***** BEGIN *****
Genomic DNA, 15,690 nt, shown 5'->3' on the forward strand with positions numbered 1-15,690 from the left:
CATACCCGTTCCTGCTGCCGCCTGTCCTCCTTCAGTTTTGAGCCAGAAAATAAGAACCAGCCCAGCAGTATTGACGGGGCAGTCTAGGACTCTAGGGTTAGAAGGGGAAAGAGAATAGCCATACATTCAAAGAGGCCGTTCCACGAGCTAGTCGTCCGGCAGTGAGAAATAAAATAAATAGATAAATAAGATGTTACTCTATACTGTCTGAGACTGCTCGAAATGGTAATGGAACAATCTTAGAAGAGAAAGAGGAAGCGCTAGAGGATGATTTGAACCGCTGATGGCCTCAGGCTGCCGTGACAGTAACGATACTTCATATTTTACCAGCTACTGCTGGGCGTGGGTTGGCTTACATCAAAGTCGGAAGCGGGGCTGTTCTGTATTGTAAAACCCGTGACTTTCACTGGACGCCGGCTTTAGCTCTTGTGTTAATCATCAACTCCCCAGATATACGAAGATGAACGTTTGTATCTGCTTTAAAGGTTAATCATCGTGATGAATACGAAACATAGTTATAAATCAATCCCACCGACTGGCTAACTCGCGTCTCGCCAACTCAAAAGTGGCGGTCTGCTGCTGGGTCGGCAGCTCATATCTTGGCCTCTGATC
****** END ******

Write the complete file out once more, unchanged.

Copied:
Genomic DNA, 15,690 nt, shown 5'->3' on the forward strand with positions numbered 1-15,690 from the left:
CATACCCGTTCCTGCTGCCGCCTGTCCTCCTTCAGTTTTGAGCCAGAAAATAAGAACCAGCCCAGCAGTATTGACGGGGCAGTCTAGGACTCTAGGGTTAGAAGGGGAAAGAGAATAGCCATACATTCAAAGAGGCCGTTCCACGAGCTAGTCGTCCGGCAGTGAGAAATAAAATAAATAGATAAATAAGATGTTACTCTATACTGTCTGAGACTGCTCGAAATGGTAATGGAACAATCTTAGAAGAGAAAGAGGAAGCGCTAGAGGATGATTTGAACCGCTGATGGCCTCAGGCTGCCGTGACAGTAACGATACTTCATATTTTACCAGCTACTGCTGGGCGTGGGTTGGCTTACATCAAAGTCGGAAGCGGGGCTGTTCTGTATTGTAAAACCCGTGACTTTCACTGGACGCCGGCTTTAGCTCTTGTGTTAATCATCAACTCCCCAGATATACGAAGATGAACGTTTGTATCTGCTTTAAAGGTTAATCATCGTGATGAATACGAAACATAGTTATAAATCAATCCCACCGACTGGCTAACTCGCGTCTCGCCAACTCAAAAGTGGCGGTCTGCTGCTGGGTCGGCAGCTCATATCTTGGCCTCTGATC